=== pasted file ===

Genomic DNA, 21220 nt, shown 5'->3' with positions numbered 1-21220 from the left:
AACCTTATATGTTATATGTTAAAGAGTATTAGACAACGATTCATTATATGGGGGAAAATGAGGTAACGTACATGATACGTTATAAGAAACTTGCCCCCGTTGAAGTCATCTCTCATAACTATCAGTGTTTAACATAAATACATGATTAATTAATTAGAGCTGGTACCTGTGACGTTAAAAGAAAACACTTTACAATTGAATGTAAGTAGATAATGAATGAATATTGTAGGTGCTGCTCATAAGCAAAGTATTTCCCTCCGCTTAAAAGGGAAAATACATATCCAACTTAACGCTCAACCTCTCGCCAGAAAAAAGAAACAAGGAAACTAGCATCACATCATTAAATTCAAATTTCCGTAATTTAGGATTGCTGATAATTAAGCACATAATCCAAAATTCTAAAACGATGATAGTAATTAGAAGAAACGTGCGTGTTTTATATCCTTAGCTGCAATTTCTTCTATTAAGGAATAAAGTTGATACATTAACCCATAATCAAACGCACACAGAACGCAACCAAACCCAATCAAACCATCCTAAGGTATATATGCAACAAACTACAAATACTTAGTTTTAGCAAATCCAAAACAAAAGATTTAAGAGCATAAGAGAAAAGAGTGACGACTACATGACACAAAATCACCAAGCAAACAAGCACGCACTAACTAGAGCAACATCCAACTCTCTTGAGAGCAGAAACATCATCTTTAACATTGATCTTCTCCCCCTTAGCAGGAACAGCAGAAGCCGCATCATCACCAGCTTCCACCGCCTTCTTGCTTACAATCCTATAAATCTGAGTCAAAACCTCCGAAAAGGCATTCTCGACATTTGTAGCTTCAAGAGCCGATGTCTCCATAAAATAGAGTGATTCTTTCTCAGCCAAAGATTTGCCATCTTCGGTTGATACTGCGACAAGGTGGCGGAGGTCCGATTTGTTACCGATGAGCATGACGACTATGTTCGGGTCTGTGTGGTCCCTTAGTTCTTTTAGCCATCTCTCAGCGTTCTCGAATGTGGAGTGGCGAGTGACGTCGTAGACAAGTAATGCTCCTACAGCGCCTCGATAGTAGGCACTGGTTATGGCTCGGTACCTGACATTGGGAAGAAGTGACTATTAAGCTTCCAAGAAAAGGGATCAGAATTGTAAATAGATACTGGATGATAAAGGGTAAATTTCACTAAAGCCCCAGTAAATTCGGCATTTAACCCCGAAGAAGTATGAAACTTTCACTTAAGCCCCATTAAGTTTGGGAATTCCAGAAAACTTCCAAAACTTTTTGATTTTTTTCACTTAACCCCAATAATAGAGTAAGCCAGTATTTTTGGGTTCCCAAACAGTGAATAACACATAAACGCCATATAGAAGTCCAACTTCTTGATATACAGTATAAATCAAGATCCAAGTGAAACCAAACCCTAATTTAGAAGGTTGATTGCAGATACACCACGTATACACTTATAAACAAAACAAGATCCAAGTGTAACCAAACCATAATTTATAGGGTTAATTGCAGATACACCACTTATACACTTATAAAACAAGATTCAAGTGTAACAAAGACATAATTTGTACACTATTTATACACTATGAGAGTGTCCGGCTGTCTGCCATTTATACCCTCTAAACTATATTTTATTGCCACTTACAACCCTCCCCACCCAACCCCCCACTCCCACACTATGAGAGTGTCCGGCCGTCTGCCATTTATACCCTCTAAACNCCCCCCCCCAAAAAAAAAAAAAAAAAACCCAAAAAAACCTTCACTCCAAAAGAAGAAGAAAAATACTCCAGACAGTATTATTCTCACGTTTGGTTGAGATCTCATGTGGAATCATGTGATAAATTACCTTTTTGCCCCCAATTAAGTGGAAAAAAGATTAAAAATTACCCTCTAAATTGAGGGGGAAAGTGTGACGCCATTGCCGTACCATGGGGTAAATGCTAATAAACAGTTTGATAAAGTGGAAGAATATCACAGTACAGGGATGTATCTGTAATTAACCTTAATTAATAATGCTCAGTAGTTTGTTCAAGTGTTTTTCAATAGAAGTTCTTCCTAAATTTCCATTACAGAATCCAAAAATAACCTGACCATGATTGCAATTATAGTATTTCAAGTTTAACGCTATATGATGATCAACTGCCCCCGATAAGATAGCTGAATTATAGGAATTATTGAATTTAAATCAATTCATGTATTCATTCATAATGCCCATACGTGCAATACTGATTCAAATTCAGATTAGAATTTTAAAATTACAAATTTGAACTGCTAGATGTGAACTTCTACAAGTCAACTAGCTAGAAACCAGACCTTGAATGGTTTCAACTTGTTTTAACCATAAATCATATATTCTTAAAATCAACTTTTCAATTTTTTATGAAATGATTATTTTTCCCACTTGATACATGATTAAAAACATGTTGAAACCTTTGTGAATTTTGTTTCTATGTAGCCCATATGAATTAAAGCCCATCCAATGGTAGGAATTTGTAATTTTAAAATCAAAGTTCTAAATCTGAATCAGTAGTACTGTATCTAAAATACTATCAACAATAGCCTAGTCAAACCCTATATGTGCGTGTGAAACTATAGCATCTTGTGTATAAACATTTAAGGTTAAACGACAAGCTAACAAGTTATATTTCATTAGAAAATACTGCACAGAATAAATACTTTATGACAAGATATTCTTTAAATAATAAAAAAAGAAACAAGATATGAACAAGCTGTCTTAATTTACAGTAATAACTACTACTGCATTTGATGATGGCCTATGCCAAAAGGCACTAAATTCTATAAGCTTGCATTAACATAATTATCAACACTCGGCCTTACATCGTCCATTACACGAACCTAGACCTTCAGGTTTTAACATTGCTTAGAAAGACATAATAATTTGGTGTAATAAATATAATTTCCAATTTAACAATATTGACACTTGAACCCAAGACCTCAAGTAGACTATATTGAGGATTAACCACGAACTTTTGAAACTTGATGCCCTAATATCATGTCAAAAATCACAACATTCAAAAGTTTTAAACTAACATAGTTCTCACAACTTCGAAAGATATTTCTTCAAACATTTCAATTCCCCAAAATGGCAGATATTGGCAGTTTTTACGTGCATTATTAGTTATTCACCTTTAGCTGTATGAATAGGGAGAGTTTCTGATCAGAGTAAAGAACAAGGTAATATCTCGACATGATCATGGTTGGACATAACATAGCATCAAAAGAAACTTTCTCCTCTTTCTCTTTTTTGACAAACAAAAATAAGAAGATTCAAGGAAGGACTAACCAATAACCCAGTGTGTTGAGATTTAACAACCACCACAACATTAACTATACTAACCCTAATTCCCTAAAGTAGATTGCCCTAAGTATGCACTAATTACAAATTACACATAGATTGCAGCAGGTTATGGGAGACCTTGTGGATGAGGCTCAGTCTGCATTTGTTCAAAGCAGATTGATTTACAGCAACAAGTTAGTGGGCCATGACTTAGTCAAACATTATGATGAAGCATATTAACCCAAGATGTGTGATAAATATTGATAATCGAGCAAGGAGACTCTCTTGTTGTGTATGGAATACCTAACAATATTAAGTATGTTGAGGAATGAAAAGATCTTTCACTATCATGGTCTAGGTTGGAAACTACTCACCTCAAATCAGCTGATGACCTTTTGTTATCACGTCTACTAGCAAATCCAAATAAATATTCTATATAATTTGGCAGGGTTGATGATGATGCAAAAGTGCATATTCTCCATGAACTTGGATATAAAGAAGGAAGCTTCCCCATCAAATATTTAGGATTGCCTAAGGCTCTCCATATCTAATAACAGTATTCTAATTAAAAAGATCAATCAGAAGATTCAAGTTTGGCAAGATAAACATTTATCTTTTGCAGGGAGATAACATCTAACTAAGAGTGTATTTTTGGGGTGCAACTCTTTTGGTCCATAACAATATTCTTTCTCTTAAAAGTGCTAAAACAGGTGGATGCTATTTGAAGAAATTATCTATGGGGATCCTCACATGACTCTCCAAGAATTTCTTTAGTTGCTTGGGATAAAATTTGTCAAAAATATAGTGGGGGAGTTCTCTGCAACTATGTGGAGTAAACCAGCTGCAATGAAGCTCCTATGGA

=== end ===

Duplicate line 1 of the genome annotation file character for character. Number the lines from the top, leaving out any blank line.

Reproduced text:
Genomic DNA, 21220 nt, shown 5'->3' with positions numbered 1-21220 from the left: